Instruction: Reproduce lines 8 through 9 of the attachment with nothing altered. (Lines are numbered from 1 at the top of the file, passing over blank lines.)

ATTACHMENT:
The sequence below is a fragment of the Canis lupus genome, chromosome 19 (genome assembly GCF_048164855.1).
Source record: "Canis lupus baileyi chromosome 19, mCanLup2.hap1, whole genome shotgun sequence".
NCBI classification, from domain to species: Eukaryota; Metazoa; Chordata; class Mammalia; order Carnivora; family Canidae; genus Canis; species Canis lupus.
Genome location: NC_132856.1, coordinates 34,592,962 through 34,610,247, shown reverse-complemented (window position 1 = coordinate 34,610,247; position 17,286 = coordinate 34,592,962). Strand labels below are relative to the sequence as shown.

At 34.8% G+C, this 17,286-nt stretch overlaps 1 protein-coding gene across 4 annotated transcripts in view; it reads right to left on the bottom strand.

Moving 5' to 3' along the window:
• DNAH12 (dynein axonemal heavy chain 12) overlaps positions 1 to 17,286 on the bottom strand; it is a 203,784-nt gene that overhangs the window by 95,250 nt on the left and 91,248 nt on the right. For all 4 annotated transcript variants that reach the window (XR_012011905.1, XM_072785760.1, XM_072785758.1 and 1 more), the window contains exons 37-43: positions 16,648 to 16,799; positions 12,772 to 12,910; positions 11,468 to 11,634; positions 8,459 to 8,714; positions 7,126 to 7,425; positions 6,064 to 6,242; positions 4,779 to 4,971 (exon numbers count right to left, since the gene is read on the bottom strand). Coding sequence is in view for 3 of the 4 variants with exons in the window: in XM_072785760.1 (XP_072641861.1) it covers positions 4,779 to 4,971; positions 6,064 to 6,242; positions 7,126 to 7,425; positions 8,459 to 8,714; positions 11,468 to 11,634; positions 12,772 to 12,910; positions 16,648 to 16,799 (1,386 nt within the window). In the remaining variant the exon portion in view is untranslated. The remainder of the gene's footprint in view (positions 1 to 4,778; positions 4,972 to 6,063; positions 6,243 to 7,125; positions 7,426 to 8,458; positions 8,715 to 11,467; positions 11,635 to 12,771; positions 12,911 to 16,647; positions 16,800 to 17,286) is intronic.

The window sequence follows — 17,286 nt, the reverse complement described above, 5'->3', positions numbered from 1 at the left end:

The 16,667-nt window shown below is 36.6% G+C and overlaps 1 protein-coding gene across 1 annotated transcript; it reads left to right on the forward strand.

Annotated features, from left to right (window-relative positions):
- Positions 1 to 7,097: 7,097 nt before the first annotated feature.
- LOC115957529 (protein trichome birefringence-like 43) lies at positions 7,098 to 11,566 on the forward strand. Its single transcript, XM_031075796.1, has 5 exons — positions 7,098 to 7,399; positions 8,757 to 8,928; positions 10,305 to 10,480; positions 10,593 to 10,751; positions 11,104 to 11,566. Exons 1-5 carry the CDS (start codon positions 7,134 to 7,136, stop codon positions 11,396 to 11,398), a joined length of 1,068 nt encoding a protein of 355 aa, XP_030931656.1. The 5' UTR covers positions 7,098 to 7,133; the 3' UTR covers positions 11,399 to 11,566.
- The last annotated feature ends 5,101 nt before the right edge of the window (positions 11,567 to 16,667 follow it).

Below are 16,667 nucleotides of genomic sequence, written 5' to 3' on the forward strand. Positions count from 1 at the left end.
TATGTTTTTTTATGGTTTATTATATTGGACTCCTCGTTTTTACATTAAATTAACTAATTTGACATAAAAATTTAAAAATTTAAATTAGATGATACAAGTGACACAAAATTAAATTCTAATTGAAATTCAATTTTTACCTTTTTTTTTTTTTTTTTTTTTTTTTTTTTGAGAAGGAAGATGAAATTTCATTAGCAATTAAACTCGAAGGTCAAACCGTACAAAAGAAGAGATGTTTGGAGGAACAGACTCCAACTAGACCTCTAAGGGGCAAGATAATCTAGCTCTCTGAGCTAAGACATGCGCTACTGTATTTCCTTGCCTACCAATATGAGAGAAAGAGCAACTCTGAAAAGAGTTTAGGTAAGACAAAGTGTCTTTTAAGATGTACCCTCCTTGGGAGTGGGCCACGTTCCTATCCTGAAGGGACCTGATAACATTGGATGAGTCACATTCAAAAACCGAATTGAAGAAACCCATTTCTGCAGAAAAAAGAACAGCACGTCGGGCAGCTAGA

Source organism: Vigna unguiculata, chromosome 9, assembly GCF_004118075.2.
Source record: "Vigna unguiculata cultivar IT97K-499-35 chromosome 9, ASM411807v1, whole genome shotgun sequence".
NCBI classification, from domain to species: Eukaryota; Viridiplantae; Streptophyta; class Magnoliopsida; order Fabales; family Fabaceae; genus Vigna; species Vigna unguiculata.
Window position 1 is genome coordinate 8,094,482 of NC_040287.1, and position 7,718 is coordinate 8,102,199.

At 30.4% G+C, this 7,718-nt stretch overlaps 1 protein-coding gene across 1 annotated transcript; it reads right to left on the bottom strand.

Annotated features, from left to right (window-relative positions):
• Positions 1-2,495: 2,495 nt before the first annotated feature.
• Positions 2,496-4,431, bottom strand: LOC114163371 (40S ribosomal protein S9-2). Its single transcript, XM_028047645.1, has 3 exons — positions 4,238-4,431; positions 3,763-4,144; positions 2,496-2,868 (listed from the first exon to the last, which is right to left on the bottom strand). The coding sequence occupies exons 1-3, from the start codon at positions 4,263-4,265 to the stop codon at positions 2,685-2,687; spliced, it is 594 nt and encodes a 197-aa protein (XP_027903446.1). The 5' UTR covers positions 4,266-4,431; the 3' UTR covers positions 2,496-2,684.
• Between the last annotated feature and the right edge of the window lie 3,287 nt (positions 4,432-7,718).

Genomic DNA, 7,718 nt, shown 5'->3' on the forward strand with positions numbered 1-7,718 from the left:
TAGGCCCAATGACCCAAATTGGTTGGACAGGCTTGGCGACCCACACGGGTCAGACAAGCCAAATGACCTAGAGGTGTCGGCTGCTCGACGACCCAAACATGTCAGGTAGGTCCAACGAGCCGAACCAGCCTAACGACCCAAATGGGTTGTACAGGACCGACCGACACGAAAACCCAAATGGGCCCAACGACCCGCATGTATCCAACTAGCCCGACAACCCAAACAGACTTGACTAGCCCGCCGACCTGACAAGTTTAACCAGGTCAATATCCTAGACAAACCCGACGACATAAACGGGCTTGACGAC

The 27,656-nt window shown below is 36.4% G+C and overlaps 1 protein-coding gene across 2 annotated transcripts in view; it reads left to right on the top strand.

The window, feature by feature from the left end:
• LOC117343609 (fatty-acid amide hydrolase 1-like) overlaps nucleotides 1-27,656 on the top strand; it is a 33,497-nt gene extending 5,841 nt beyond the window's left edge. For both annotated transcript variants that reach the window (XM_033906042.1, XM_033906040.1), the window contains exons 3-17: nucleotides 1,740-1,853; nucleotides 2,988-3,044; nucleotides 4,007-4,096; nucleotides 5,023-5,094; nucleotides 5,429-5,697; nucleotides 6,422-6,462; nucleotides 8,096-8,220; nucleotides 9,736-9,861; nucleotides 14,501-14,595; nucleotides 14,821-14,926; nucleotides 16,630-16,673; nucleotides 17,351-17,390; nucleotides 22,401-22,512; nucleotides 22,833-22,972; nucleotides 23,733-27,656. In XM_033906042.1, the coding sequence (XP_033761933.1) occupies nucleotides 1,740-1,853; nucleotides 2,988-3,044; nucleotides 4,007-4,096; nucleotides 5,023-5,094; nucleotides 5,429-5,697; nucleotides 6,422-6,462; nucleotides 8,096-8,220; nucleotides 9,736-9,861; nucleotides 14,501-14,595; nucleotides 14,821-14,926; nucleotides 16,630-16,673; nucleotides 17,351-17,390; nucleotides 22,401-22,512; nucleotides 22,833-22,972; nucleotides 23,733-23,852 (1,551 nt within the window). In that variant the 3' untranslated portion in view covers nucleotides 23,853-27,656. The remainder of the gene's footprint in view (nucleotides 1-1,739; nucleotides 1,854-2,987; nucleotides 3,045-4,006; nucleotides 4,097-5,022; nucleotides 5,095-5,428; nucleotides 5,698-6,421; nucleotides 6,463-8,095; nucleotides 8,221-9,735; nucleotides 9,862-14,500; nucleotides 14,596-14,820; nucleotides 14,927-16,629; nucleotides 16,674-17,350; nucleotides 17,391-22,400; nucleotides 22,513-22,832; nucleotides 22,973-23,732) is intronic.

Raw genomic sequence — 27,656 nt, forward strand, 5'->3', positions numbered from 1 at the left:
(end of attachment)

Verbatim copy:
The window sequence follows — 17,286 nt, the reverse complement described above, 5'->3', positions numbered from 1 at the left end:

The 16,667-nt window shown below is 36.6% G+C and overlaps 1 protein-coding gene across 1 annotated transcript; it reads left to right on the forward strand.